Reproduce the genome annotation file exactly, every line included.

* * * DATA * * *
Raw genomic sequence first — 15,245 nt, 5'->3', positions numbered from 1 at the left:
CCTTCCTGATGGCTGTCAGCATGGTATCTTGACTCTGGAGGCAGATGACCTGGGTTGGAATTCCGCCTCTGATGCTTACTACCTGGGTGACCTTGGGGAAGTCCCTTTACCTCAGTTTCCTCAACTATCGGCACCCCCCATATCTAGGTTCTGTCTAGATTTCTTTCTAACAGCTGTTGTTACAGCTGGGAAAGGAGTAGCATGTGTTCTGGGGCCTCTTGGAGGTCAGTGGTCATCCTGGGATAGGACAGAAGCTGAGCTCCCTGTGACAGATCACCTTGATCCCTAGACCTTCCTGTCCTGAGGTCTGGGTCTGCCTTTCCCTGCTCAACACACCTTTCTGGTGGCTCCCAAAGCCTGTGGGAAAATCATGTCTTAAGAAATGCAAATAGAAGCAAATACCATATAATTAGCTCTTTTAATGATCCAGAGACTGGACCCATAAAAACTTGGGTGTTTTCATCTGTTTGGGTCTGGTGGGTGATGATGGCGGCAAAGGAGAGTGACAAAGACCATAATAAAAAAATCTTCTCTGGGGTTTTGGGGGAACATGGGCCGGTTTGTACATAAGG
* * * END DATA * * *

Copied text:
Raw genomic sequence first — 15,245 nt, 5'->3', positions numbered from 1 at the left:
CCTTCCTGATGGCTGTCAGCATGGTATCTTGACTCTGGAGGCAGATGACCTGGGTTGGAATTCCGCCTCTGATGCTTACTACCTGGGTGACCTTGGGGAAGTCCCTTTACCTCAGTTTCCTCAACTATCGGCACCCCCCATATCTAGGTTCTGTCTAGATTTCTTTCTAACAGCTGTTGTTACAGCTGGGAAAGGAGTAGCATGTGTTCTGGGGCCTCTTGGAGGTCAGTGGTCATCCTGGGATAGGACAGAAGCTGAGCTCCCTGTGACAGATCACCTTGATCCCTAGACCTTCCTGTCCTGAGGTCTGGGTCTGCCTTTCCCTGCTCAACACACCTTTCTGGTGGCTCCCAAAGCCTGTGGGAAAATCATGTCTTAAGAAATGCAAATAGAAGCAAATACCATATAATTAGCTCTTTTAATGATCCAGAGACTGGACCCATAAAAACTTGGGTGTTTTCATCTGTTTGGGTCTGGTGGGTGATGATGGCGGCAAAGGAGAGTGACAAAGACCATAATAAAAAAATCTTCTCTGGGGTTTTGGGGGAACATGGGCCGGTTTGTACATAAGG